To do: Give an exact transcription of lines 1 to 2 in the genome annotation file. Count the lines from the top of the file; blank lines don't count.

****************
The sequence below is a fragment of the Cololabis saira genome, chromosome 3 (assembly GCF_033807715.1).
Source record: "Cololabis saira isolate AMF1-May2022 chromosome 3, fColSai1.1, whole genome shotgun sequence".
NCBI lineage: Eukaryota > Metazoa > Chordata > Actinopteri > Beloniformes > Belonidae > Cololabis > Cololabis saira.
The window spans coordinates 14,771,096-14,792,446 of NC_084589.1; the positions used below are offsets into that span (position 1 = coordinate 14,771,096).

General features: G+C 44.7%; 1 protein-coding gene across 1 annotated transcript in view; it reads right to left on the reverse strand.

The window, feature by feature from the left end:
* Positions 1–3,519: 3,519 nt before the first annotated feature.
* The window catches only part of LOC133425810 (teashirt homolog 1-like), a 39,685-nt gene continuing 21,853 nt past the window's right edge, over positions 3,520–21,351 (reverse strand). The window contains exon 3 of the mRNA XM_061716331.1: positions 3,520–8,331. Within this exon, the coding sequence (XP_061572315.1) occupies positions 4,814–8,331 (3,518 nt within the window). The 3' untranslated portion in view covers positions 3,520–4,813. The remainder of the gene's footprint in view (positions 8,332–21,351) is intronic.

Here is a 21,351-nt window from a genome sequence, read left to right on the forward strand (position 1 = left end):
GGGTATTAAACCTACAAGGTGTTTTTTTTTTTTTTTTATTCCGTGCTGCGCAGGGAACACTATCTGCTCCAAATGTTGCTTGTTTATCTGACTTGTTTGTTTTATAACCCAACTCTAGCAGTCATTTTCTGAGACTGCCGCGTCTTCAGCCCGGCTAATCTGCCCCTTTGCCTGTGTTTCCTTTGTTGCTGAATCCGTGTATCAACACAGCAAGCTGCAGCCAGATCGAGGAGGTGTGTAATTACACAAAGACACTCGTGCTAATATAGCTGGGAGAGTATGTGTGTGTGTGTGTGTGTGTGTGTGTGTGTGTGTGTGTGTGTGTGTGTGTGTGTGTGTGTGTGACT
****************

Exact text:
The sequence below is a fragment of the Cololabis saira genome, chromosome 3 (assembly GCF_033807715.1).
Source record: "Cololabis saira isolate AMF1-May2022 chromosome 3, fColSai1.1, whole genome shotgun sequence".